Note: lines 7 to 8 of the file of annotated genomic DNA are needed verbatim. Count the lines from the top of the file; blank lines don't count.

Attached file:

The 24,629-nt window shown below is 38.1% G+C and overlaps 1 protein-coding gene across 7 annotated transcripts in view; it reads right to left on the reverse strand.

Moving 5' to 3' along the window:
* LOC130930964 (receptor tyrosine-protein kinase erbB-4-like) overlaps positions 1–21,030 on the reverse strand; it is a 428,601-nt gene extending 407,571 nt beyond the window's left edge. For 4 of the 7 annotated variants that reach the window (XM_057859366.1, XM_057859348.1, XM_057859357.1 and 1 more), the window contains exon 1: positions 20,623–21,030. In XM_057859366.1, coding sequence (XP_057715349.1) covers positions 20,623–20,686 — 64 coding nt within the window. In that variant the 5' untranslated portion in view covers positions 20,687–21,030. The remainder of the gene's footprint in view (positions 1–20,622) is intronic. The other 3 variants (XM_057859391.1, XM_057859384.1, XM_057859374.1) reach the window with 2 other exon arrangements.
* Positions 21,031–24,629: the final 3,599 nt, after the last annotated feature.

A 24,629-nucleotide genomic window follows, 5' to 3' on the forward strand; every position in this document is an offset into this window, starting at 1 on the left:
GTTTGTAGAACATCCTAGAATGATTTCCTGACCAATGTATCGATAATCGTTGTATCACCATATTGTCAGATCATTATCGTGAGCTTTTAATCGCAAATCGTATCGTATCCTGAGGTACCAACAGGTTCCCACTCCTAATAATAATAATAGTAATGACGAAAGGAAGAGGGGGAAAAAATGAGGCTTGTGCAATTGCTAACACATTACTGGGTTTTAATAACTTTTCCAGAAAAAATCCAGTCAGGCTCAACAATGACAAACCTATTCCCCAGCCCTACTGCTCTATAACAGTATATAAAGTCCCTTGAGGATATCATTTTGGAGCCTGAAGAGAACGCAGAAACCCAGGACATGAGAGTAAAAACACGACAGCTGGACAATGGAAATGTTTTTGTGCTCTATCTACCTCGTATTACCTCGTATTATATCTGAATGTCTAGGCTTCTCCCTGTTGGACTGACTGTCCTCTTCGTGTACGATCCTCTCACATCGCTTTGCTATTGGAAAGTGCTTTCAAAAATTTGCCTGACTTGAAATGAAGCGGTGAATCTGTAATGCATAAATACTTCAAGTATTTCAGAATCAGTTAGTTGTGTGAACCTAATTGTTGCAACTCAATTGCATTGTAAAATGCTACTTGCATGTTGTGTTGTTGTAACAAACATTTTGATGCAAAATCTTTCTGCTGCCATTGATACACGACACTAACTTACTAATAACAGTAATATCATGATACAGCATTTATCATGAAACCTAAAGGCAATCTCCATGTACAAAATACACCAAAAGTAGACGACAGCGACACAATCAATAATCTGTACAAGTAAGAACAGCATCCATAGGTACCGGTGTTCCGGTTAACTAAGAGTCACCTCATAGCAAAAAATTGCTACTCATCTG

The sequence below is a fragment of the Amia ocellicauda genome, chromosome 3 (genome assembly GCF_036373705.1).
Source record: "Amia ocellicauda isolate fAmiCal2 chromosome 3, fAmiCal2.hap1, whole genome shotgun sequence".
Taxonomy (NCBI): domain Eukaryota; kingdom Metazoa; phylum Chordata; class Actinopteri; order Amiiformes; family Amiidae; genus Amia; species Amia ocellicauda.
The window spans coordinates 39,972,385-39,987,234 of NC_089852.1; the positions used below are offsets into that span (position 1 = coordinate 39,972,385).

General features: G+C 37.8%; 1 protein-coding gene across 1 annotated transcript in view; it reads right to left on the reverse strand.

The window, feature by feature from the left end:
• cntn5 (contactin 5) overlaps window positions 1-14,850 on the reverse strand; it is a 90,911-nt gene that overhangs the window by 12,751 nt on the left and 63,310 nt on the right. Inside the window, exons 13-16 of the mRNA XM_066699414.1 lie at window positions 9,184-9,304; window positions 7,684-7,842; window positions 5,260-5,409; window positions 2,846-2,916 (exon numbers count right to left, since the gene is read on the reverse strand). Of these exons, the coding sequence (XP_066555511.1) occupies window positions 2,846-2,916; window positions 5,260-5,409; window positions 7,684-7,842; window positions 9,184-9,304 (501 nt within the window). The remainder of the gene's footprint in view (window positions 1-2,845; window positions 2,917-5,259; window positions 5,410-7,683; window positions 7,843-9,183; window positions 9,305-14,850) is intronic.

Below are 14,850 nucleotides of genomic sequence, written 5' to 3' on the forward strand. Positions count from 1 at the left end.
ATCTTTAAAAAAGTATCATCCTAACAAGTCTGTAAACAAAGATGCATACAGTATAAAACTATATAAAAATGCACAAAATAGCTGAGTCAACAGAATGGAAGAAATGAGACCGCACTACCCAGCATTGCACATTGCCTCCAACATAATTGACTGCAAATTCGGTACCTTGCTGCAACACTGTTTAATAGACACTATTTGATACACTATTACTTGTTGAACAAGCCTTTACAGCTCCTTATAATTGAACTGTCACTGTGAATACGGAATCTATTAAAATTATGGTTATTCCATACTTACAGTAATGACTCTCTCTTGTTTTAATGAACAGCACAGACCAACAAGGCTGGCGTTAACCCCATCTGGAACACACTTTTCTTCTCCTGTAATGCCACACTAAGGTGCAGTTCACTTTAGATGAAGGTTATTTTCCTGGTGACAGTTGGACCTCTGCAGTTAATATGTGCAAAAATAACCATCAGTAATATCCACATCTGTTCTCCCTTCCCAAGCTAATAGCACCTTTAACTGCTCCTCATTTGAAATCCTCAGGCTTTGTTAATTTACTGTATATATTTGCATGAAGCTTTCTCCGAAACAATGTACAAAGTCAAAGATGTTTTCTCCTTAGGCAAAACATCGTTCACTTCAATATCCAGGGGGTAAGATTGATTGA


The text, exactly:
The sequence below is a fragment of the Amia ocellicauda genome, chromosome 3 (genome assembly GCF_036373705.1).
Source record: "Amia ocellicauda isolate fAmiCal2 chromosome 3, fAmiCal2.hap1, whole genome shotgun sequence".